Even with the correct product and technique, some conditioner will always be deposited on the hair by co-washing. For this reason it is usually best done in between washes with a low-poo shampoo.
From my own experince and stories from other curly-haired people, co-washing alone is usually too heavy for prolonged continual use. It works best when used alongside other cleansing methods such as a low-poo shampoo.
Experimentation is key with a co wash or low poo shampoo. Some people will co-wash every other wash, and others once a month. Hair density and texture will affect your results.
In Addition – Clarifying Shampoos
When heavy build-up occurs, clarifying can be the answer. Clarifying shampoos can remove product build up (including non-water-soluble silicones), dirt, pollution and chlorine from hair.
They can contain sulphates (in fact most regular sulphate shampoos can be used to clarify) or they can be sulphate-free.
It is popular to use a clarifying shampoo one last time before beginning a stricter curly girl washing regime to remove any pre-existing build-up.
It is also common to do a clarifying shampoo around once a month alongside low-poo washing and co-washing to prevent build up of any conditioning ingredients.
Curly hair will usually react best to a gentle, moisturising, sulphate free shampoo. A low-poo.
This can be alternated with a co-wash. Co-washing works best on thicker curly hair which can take on the additional conditioning ingredients without being weighed down.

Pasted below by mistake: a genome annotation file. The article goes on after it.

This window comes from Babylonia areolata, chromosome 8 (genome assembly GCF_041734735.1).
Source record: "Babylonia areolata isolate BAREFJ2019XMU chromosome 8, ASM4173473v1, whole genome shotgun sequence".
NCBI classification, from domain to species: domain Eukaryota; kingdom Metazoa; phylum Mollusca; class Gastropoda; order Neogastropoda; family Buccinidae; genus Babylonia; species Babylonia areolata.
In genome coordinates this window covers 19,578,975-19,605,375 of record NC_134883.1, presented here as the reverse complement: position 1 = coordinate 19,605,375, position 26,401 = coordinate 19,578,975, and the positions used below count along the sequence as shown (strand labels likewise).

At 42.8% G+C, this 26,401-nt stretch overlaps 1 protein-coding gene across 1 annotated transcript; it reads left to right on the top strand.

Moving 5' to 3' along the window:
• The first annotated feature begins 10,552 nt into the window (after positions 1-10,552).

A regular shampoo should only really be used occasionally to clarify if build- up occurs but many curly haired people find that once they abandon sulphates they don’t look back!
Experimentation is key. Every head of curls will like a slightly different combination of products. Cleasing products that enhance curl wthout weighing hair down and allow you to go a few days in between washes are the goal!
Shop Co-Wash and Low-Poo Cleansers
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All these are sulphate free, Curly Girl Method Approved and free from olefin sulfonate
Jessicurl Curl Cleansing Cream
Boucleme Curl Cleanser
As I Am Coconut CoWash Cleansing Conditioner
Briogeo Curl Charisma Rice Amino + Shea Hydrating Co-Wash
These are sulphate free, Curly Girl Method Approved and free from olefin sulfonate
Noughty Wave Hello Curl Defining Shampoo
Boucleme Hydrating Curl Cleanser
These clarifying shampoos DO NOT contain sulphates or olefin sulfonate
Noughty Detox Dynamo Clarifying Shampoo
As I Am Curl Clarity Shampoo
The following clarifying shampoos DO contain sulphates
Aveda Rosemary Mint Purifying Shampoo
Paul Mitchell Clarifying Shampoo Two